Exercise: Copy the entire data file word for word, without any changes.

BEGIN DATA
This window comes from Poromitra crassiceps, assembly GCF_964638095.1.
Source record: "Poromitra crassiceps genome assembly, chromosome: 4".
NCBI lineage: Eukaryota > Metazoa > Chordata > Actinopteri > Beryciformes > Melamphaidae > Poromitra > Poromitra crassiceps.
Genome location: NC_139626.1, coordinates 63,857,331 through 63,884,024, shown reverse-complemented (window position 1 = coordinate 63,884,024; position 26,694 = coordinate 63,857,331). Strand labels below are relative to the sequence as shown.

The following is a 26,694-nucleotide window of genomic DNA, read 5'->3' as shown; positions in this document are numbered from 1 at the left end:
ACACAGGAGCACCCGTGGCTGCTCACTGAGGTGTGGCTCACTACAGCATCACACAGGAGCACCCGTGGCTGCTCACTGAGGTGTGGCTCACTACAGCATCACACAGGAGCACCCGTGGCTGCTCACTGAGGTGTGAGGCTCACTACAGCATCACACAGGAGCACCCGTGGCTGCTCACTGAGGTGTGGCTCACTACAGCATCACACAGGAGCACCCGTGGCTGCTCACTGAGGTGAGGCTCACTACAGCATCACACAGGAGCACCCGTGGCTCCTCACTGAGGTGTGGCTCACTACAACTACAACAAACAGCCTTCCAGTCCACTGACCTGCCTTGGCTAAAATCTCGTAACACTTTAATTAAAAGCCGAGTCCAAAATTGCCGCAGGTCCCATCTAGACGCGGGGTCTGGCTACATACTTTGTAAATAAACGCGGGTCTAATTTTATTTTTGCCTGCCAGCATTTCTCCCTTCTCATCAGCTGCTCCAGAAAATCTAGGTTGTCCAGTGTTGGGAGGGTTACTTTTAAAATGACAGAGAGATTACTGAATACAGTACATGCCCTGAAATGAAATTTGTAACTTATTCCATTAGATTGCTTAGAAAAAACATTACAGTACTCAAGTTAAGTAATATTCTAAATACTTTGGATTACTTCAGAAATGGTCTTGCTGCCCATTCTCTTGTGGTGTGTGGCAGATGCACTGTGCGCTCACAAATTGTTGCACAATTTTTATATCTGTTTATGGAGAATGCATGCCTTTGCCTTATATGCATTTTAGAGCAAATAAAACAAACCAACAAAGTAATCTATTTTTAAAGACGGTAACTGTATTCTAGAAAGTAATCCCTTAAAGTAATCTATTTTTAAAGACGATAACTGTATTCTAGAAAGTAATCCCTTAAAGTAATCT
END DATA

This window comes from Poromitra crassiceps, assembly GCF_964638095.1.
Source record: "Poromitra crassiceps genome assembly, chromosome: 4".
NCBI lineage: Eukaryota > Metazoa > Chordata > Actinopteri > Beryciformes > Melamphaidae > Poromitra > Poromitra crassiceps.
Genome location: NC_139626.1, coordinates 63,857,331 through 63,884,024, shown reverse-complemented (window position 1 = coordinate 63,884,024; position 26,694 = coordinate 63,857,331). Strand labels below are relative to the sequence as shown.

The following is a 26,694-nucleotide window of genomic DNA, read 5'->3' as shown; positions in this document are numbered from 1 at the left end:
ACACAGGAGCACCCGTGGCTGCTCACTGAGGTGTGGCTCACTACAGCATCACACAGGAGCACCCGTGGCTGCTCACTGAGGTGTGGCTCACTACAGCATCACACAGGAGCACCCGTGGCTGCTCACTGAGGTGTGAGGCTCACTACAGCATCACACAGGAGCACCCGTGGCTGCTCACTGAGGTGTGGCTCACTACAGCATCACACAGGAGCACCCGTGGCTGCTCACTGAGGTGAGGCTCACTACAGCATCACACAGGAGCACCCGTGGCTCCTCACTGAGGTGTGGCTCACTACAACTACAACAAACAGCCTTCCAGTCCACTGACCTGCCTTGGCTAAAATCTCGTAACACTTTAATTAAAAGCCGAGTCCAAAATTGCCGCAGGTCCCATCTAGACGCGGGGTCTGGCTACATACTTTGTAAATAAACGCGGGTCTAATTTTATTTTTGCCTGCCAGCATTTCTCCCTTCTCATCAGCTGCTCCAGAAAATCTAGGTTGTCCAGTGTTGGGAGGGTTACTTTTAAAATGACAGAGAGATTACTGAATACAGTACATGCCCTGAAATGAAATTTGTAACTTATTCCATTAGATTGCTTAGAAAAAACATTACAGTACTCAAGTTAAGTAATATTCTAAATACTTTGGATTACTTCAGAAATGGTCTTGCTGCCCATTCTCTTGTGGTGTGTGGCAGATGCACTGTGCGCTCACAAATTGTTGCACAATTTTTATATCTGTTTATGGAGAATGCATGCCTTTGCCTTATATGCATTTTAGAGCAAATAAAACAAACCAACAAAGTAATCTATTTTTAAAGACGGTAACTGTATTCTAGAAAGTAATCCCTTAAAGTAATCTATTTTTAAAGACGATAACTGTATTCTAGAAAGTAATCCCTTAAAGTAATCT